Human rights campaigners believe that the global economy would be less dysfunctional if the needs of the poor were more closely aligned with their rights. UN bodies and international aid agencies have always been encouraged to express their roles as fulfilling entitlements of the poor rather than compassion.
For example, a rights-based approach to household food security would overcome the current absurdity that hunger is caused not by shortage of food but by the inability of poor families to purchase enough to meet their basic needs.
Ensuring that gender considerations are taken into account in development programmes is a fundamental component of rights-based development. Equality and Development, the World Bank’s World Development Report 2012, explains at length why the exclusion of women from economic activity is a missed opportunity for development.
A rights-based approach also draws greater attention to the responsibility of governments for honouring their international legal commitments to social and economic rights.
It is a poor advertisement for the 21st century that, despite the strength of these arguments, supported in law, over 750 million people remain below the international poverty line and a similar number below the hunger threshold. Access to contraception remains far from comprehensive with 214 million women in developing countries unable to obtain the family planning services they desire.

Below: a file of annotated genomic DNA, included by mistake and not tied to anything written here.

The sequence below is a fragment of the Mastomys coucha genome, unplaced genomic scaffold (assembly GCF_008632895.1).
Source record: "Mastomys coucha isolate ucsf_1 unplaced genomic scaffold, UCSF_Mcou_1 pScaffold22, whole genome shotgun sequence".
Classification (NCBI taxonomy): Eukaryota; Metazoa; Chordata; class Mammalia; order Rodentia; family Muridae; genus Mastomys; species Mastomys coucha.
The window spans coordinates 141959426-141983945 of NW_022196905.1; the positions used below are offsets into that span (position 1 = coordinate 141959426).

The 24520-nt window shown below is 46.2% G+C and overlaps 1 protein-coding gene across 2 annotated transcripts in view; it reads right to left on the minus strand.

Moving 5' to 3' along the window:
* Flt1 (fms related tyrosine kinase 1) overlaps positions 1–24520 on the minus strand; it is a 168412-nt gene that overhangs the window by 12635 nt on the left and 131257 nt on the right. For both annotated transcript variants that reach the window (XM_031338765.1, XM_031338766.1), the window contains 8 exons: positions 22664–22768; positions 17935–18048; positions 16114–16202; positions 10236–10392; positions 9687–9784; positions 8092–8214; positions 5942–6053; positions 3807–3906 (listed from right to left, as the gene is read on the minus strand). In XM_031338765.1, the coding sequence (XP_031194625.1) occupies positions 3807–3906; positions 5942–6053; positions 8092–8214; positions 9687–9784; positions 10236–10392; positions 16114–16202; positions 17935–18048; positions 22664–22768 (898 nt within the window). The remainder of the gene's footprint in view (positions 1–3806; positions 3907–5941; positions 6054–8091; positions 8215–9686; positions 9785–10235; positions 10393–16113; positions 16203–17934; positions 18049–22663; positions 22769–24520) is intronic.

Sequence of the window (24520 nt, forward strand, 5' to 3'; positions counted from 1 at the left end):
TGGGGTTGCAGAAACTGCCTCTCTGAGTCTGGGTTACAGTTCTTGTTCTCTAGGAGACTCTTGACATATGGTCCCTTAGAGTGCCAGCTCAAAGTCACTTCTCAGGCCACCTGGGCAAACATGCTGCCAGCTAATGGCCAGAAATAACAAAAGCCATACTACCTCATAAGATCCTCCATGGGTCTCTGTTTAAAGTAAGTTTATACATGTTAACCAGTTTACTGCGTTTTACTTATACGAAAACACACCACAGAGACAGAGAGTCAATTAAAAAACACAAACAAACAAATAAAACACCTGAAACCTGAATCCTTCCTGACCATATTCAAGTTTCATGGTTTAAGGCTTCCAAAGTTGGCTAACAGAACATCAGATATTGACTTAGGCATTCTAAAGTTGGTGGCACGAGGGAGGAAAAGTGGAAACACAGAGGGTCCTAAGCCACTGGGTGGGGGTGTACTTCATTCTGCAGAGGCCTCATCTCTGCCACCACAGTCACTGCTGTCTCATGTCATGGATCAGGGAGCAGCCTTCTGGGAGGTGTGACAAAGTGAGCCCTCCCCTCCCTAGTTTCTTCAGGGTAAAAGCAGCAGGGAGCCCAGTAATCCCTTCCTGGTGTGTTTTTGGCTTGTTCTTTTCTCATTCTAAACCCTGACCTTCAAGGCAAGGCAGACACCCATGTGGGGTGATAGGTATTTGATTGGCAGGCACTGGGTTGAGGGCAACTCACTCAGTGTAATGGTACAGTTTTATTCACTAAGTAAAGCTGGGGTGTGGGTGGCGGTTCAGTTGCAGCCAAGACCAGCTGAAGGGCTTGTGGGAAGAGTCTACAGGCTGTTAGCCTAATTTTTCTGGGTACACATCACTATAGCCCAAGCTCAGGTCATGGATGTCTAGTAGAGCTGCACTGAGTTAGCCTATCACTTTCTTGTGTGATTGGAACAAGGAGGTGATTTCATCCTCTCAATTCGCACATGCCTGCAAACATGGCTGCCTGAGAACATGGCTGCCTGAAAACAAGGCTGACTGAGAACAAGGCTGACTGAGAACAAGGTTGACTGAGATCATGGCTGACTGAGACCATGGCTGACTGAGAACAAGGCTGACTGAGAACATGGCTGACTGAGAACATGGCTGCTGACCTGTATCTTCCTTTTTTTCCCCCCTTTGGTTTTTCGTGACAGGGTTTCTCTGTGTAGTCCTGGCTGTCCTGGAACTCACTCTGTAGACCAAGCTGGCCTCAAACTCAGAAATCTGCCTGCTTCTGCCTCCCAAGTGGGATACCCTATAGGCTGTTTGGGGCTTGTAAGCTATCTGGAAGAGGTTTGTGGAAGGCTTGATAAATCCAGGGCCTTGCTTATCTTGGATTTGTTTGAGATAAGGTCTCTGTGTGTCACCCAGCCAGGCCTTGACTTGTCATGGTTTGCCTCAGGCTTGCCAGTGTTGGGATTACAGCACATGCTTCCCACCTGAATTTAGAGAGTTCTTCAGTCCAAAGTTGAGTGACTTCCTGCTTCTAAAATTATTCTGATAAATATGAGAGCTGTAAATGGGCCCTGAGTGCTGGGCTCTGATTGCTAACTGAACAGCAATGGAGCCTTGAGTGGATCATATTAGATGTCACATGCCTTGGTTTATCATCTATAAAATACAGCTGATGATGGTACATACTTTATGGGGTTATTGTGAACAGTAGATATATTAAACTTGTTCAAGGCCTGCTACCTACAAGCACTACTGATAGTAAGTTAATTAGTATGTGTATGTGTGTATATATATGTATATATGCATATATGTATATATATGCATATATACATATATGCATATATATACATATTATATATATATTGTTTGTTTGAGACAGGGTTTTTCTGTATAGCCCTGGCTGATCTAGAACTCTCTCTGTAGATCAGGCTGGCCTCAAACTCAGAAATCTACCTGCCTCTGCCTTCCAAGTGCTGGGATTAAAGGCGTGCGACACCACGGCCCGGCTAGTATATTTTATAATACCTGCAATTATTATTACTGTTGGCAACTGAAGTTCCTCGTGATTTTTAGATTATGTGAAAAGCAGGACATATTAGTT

The Universal Declaration itself bears some responsibility for disappointing progress towards development goals consistent with universal rights. It acknowledged that social and economic rights are dependent on the “resources of each State,” implying that these rights in poorer countries might be achieved only by “progressive realisation” over time.
Imprecise language adopted in the Articles on social and economic rights has caused further difficulties. For example, the extremes of wealth and inequality of recent decades have highlighted the subjectivity of the Article which asserts that “everyone has the right to a standard of living adequate for the health and well-being of himself and of his family.”
Different countries have very different interpretations of what this basic standard of living should be. The 1986 UN Declaration on the Right to Development introduced a more dynamic approach by calling for “national development policies that aim at the constant improvement of the well-being of the entire population and of all individuals.”
Nevertheless, the two-speed approach to absolute rights found its way into a number of the Millennium Development Goals (MDGs), the core strategic tool for global poverty reduction for the period 2000-2015. For example, the first MDG aimed merely to halve, rather than eradicate, the rate of poverty by 2015. The rights of half of the world’s poor were put on hold.
The Sustainable Development Goals (SDGs) covering the period 2016-2030 have very significantly restored respect for rights-based development. In seeking to eliminate poverty and hunger, embracing the slogan “leave no one behind”, the SDGs respect the vision of the 1948 Universal Declaration of Human Rights. The expectation that every country will report progress by reference to 169 targets, the majority of which relate in some way to human rights, introduces a strong element of accountability into the international human development agenda.
Focused government accountability inspires ordinary households to learn that poverty reduction and respect for livelihoods are enforceable rights, not favours, an important step towards political consciousness and participation in policymaking.
more Human Rights briefings (updated March 2018)
Universal Declaration of Human Rights
International Human Rights Law
Women’s Rights in International Law
Human Rights Law Enforcement
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